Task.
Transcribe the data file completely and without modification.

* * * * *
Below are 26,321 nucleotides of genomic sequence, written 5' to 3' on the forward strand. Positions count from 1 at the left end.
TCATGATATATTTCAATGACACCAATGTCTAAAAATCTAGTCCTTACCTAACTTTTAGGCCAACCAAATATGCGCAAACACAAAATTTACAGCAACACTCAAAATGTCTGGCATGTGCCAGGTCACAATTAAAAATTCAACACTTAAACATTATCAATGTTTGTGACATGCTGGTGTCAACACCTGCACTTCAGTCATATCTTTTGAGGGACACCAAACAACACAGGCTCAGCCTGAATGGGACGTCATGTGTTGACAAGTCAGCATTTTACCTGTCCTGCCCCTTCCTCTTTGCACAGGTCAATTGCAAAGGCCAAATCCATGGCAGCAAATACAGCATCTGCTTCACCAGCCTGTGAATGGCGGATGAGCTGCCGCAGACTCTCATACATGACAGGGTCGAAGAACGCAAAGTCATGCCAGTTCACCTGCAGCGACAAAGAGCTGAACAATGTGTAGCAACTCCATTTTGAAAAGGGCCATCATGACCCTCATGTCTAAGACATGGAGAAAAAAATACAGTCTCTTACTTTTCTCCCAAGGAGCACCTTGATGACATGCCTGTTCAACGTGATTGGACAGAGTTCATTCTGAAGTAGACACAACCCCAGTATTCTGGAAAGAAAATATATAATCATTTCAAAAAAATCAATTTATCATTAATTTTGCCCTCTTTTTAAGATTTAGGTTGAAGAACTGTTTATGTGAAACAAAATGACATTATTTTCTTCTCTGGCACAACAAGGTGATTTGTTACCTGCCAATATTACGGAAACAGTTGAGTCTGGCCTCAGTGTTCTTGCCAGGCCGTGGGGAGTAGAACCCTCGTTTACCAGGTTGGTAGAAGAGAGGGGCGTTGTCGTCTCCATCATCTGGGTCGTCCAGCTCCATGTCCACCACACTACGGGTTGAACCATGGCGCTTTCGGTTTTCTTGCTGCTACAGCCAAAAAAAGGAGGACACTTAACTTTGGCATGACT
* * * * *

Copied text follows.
Below are 26,321 nucleotides of genomic sequence, written 5' to 3' on the forward strand. Positions count from 1 at the left end.
TCATGATATATTTCAATGACACCAATGTCTAAAAATCTAGTCCTTACCTAACTTTTAGGCCAACCAAATATGCGCAAACACAAAATTTACAGCAACACTCAAAATGTCTGGCATGTGCCAGGTCACAATTAAAAATTCAACACTTAAACATTATCAATGTTTGTGACATGCTGGTGTCAACACCTGCACTTCAGTCATATCTTTTGAGGGACACCAAACAACACAGGCTCAGCCTGAATGGGACGTCATGTGTTGACAAGTCAGCATTTTACCTGTCCTGCCCCTTCCTCTTTGCACAGGTCAATTGCAAAGGCCAAATCCATGGCAGCAAATACAGCATCTGCTTCACCAGCCTGTGAATGGCGGATGAGCTGCCGCAGACTCTCATACATGACAGGGTCGAAGAACGCAAAGTCATGCCAGTTCACCTGCAGCGACAAAGAGCTGAACAATGTGTAGCAACTCCATTTTGAAAAGGGCCATCATGACCCTCATGTCTAAGACATGGAGAAAAAAATACAGTCTCTTACTTTTCTCCCAAGGAGCACCTTGATGACATGCCTGTTCAACGTGATTGGACAGAGTTCATTCTGAAGTAGACACAACCCCAGTATTCTGGAAAGAAAATATATAATCATTTCAAAAAAATCAATTTATCATTAATTTTGCCCTCTTTTTAAGATTTAGGTTGAAGAACTGTTTATGTGAAACAAAATGACATTATTTTCTTCTCTGGCACAACAAGGTGATTTGTTACCTGCCAATATTACGGAAACAGTTGAGTCTGGCCTCAGTGTTCTTGCCAGGCCGTGGGGAGTAGAACCCTCGTTTACCAGGTTGGTAGAAGAGAGGGGCGTTGTCGTCTCCATCATCTGGGTCGTCCAGCTCCATGTCCACCACACTACGGGTTGAACCATGGCGCTTTCGGTTTTCTTGCTGCTACAGCCAAAAAAAGGAGGACACTTAACTTTGGCATGACT